The last time Case betrayed an employer, they destroyed his ability to connect to the matrix, but he hasn’t learned his lesson. He remains self-serving, even if he puts himself in danger.
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Case stops in a shop window to examine some shuriken, which he sees as “the stars under which he voyaged, his destiny spelled out in a constellation of cheap chrome,” and decides to see Julius Deane, a smuggler whom he hopes will advise him.
The shuriken represents a new, more exciting (if not necessarily happier) future for Case. Unbeknownst to him, his destiny is already spelled out—determined by Armitage, Molly, and Wintermute, who have tapped him to join their team (although he doesn’t know it yet). Thinking about his future causes him to take action to protect himself.
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Julie is 135, but remains healthy through serums, hormones, and an annual reset of his DNA. Case meets him in his office, and tells Julie that a friend told him Wage wants to kill him. Julie first cautions Case that it isn’t “always easy to know who your friend are,” and then explains that because Julie has a working relationship with Wage, he can’t disclose everything he knows. Still, he tells Case that, to his knowledge, Wage isn’t after him, and even promises Case a job if he isn’t dead in a week. Case thanks him and leaves.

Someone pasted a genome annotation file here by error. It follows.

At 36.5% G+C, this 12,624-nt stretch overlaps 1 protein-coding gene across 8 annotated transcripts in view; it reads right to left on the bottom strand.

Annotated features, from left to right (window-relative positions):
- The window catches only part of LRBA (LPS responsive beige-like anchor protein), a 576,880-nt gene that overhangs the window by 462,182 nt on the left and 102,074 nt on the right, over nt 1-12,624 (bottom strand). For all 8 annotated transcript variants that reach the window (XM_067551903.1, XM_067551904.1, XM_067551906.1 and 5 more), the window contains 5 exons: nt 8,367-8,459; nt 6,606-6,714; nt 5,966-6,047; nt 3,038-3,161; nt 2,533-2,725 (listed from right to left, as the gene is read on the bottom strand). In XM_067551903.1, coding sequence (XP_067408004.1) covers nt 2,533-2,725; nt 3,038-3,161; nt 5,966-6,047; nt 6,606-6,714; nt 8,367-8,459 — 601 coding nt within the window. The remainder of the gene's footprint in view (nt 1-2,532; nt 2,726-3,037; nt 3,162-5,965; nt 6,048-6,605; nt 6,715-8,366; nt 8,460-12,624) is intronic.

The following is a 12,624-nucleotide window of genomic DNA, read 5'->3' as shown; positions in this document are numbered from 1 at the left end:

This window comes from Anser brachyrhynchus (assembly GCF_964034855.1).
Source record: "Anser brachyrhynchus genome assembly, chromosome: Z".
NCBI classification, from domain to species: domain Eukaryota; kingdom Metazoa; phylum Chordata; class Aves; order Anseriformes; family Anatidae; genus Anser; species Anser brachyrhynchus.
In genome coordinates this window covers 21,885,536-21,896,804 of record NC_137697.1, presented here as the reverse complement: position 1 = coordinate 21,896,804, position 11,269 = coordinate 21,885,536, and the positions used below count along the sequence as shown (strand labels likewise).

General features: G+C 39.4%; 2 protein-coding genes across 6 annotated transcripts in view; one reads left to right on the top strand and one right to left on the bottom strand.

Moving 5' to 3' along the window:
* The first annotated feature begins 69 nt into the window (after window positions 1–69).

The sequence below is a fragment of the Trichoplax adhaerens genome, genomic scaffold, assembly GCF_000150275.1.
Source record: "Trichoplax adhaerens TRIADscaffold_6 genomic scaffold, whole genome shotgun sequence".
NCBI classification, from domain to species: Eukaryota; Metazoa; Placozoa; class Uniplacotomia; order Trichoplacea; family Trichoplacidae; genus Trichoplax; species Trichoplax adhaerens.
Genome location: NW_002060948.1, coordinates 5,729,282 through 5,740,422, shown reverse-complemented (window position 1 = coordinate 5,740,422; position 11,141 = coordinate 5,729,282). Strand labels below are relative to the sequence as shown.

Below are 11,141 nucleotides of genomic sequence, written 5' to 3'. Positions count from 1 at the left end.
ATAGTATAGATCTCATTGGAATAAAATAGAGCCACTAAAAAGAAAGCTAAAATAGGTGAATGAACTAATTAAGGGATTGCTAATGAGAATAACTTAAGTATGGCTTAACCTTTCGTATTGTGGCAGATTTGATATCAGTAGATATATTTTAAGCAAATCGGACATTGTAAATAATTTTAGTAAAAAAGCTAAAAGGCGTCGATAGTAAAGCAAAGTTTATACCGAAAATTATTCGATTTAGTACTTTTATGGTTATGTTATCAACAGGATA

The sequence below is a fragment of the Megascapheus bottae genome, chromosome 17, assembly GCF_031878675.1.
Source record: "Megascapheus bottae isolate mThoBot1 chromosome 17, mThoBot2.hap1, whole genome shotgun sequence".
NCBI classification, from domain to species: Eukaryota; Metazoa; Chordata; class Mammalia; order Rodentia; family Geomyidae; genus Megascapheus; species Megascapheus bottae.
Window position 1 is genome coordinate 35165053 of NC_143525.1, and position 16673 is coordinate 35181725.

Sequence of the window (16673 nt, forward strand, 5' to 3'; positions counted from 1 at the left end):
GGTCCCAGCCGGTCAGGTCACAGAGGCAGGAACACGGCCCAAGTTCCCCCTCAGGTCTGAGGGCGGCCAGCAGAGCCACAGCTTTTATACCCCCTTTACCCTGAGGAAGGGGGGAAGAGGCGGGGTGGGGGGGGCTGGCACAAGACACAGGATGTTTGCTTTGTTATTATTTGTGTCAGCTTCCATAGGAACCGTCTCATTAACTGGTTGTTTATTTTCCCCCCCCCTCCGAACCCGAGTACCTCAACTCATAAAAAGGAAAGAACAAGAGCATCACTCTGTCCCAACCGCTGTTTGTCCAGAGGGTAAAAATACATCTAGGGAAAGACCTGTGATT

Julie uses technology to enhance and extend his life. When Julie warns Case that it’s hard to know who your friends are, he is referring to his relationship to Case, as much as he is to Case’s relationship to Linda. In Chiba, most people are only looking out for themselves. This notion extends to Julie, who cares less about Case and more about protecting his business relationships.
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As he walks, Case suddenly realizes he’s being followed. He catches his stalker in a window—it’s Molly. Spooked, Case tries to rent a gun, but unwilling to wait the two hours it would take for the suppliers to get one, he goes to the shuriken shop and buys a cobra—a spring loaded billy club.
Faced for the first time with a real, physical threat, Case decides he does care about this own life after all. Shurikens often appear in relation to Molly, and here symbolizes the start of their personal and professional relationship.